Cochlear Implants

1. Introduction

In recent years cochlear implants became the most successful neuronal prothesis. Cochlear implants circumvent the natural way of spectral decomposition in the human cochlea by replacing their function with digital signal processing. Sounds are picked up by a microphone and processed in a filterbank with successive envelope processing. The processed band-pass signals are mapped to an electrical current at electrodes. The electrodes are inserted in the cochlea in order to stimulate the auditory nerve. Compared to the high number of nerve fibers there are very few electrodes which additionally stimulate each a wide place region at the nerve. It is obvious that this kind of processing and stimulation reduces strongly the information content present in the nerve. Nevertheless, surprising results have been reported: Many patients regain the ability to understand fluent speech and even to talk on the telephone.

An overview of the signal processing in cochlear implants from past to present as well as some thoughts on future developments are presented in a talk which I held at an IEEE-meeting in Stanford, CA, in 2004.
The slides can be found here: Talk on Cochlear Implants (861 kB, Adobe Acrobat pdf).

2. Cochlear Implant Research

As speech understanding was the first main goal with cochlear implants my research aims at further benefits for everyday life situations: the ability to localize sounds. Our first experiments tested the localization ability with a cochlear implant on one ear and a hearing aid on the other as well as with bilateral cochlear implants. We could find that selected subjects in both groups were able to localize sounds to some extend, whereas in each group one subject showed superior localization ability.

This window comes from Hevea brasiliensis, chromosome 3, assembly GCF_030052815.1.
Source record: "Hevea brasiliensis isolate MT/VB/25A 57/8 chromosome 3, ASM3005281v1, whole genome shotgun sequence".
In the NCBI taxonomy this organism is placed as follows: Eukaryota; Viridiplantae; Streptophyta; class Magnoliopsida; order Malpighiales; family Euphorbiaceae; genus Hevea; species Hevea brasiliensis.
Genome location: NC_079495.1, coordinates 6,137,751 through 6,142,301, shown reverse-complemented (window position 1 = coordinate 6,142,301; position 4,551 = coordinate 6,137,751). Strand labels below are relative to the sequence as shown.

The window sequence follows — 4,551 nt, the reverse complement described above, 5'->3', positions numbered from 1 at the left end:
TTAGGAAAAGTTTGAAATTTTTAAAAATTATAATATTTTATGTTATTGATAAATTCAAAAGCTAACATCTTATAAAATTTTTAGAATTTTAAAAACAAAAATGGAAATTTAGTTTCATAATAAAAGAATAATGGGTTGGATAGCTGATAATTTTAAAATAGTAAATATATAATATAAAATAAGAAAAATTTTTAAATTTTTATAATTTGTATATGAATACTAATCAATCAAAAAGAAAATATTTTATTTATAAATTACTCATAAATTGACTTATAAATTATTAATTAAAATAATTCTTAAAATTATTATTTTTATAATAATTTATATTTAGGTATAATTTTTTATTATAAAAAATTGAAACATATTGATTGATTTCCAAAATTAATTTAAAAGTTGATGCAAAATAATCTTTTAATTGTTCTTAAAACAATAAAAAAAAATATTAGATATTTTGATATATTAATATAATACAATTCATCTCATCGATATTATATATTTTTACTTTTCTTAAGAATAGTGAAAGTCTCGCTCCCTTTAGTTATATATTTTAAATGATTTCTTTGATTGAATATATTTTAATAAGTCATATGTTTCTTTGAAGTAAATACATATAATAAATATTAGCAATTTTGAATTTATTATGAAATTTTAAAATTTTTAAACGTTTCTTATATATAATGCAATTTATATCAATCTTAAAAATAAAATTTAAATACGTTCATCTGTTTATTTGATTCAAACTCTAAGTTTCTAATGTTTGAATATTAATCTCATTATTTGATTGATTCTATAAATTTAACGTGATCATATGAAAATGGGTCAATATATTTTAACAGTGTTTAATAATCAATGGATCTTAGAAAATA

My next research interest was to explain the localization ability. What localization cues can these people use? Localization with normal hearing persons is based on interaural time differences for most except high frequency sounds. With one bilateral cochlear implant subject I was able to show that interaural level differences are used instead. Interaural time differences did not contribute to form the localized position.

We are now working on the ability to segregate one sound from another which is particularly impaired with cochlear implants. This is our ongoing research – more information about it can be found in the abstracts of my publications.

3. Links

  1. Cochlear Implant Manufacturers (alphabetically)

  2. A few Cochlear Implant Research Centers in Germany, Austria, the U.S. and UK (sorry, highly selected)

© Bernhard Seeber - b_seabear (at) gmx (dot) de 
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